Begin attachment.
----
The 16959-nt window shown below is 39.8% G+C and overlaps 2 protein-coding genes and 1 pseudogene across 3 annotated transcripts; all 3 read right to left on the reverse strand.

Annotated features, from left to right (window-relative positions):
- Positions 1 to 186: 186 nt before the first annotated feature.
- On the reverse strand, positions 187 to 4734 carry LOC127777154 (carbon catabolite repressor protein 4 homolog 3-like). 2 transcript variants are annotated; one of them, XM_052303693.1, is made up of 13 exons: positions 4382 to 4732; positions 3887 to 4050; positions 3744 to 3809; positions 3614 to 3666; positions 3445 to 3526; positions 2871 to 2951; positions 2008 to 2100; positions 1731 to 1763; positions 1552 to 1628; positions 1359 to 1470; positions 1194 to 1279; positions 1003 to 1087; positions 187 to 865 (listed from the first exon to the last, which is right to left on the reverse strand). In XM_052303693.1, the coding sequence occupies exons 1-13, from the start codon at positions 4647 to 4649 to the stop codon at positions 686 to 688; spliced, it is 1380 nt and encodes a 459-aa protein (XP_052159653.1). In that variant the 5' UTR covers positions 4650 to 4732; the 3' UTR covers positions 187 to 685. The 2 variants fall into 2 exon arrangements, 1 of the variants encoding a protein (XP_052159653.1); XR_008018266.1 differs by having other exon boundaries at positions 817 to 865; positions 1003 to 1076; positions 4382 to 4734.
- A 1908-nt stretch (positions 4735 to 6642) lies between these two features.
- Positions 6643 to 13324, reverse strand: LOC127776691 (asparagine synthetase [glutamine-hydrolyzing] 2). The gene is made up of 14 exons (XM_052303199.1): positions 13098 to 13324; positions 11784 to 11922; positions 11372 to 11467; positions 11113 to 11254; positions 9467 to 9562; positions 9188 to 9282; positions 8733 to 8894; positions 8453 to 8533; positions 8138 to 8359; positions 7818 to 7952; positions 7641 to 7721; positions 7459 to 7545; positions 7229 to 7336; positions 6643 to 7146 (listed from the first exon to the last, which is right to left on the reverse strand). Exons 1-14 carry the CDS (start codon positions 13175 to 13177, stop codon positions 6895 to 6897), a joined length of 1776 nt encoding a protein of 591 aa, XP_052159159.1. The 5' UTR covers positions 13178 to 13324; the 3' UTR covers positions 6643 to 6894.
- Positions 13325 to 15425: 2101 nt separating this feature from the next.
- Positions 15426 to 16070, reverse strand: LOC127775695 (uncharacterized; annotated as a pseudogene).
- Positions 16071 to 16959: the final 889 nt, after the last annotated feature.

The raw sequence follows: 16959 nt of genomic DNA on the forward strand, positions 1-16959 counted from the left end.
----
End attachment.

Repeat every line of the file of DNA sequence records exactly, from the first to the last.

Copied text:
The 16959-nt window shown below is 39.8% G+C and overlaps 2 protein-coding genes and 1 pseudogene across 3 annotated transcripts; all 3 read right to left on the reverse strand.

Annotated features, from left to right (window-relative positions):
- Positions 1 to 186: 186 nt before the first annotated feature.
- On the reverse strand, positions 187 to 4734 carry LOC127777154 (carbon catabolite repressor protein 4 homolog 3-like). 2 transcript variants are annotated; one of them, XM_052303693.1, is made up of 13 exons: positions 4382 to 4732; positions 3887 to 4050; positions 3744 to 3809; positions 3614 to 3666; positions 3445 to 3526; positions 2871 to 2951; positions 2008 to 2100; positions 1731 to 1763; positions 1552 to 1628; positions 1359 to 1470; positions 1194 to 1279; positions 1003 to 1087; positions 187 to 865 (listed from the first exon to the last, which is right to left on the reverse strand). In XM_052303693.1, the coding sequence occupies exons 1-13, from the start codon at positions 4647 to 4649 to the stop codon at positions 686 to 688; spliced, it is 1380 nt and encodes a 459-aa protein (XP_052159653.1). In that variant the 5' UTR covers positions 4650 to 4732; the 3' UTR covers positions 187 to 685. The 2 variants fall into 2 exon arrangements, 1 of the variants encoding a protein (XP_052159653.1); XR_008018266.1 differs by having other exon boundaries at positions 817 to 865; positions 1003 to 1076; positions 4382 to 4734.
- A 1908-nt stretch (positions 4735 to 6642) lies between these two features.
- Positions 6643 to 13324, reverse strand: LOC127776691 (asparagine synthetase [glutamine-hydrolyzing] 2). The gene is made up of 14 exons (XM_052303199.1): positions 13098 to 13324; positions 11784 to 11922; positions 11372 to 11467; positions 11113 to 11254; positions 9467 to 9562; positions 9188 to 9282; positions 8733 to 8894; positions 8453 to 8533; positions 8138 to 8359; positions 7818 to 7952; positions 7641 to 7721; positions 7459 to 7545; positions 7229 to 7336; positions 6643 to 7146 (listed from the first exon to the last, which is right to left on the reverse strand). Exons 1-14 carry the CDS (start codon positions 13175 to 13177, stop codon positions 6895 to 6897), a joined length of 1776 nt encoding a protein of 591 aa, XP_052159159.1. The 5' UTR covers positions 13178 to 13324; the 3' UTR covers positions 6643 to 6894.
- Positions 13325 to 15425: 2101 nt separating this feature from the next.
- Positions 15426 to 16070, reverse strand: LOC127775695 (uncharacterized; annotated as a pseudogene).
- Positions 16071 to 16959: the final 889 nt, after the last annotated feature.

The raw sequence follows: 16959 nt of genomic DNA on the forward strand, positions 1-16959 counted from the left end.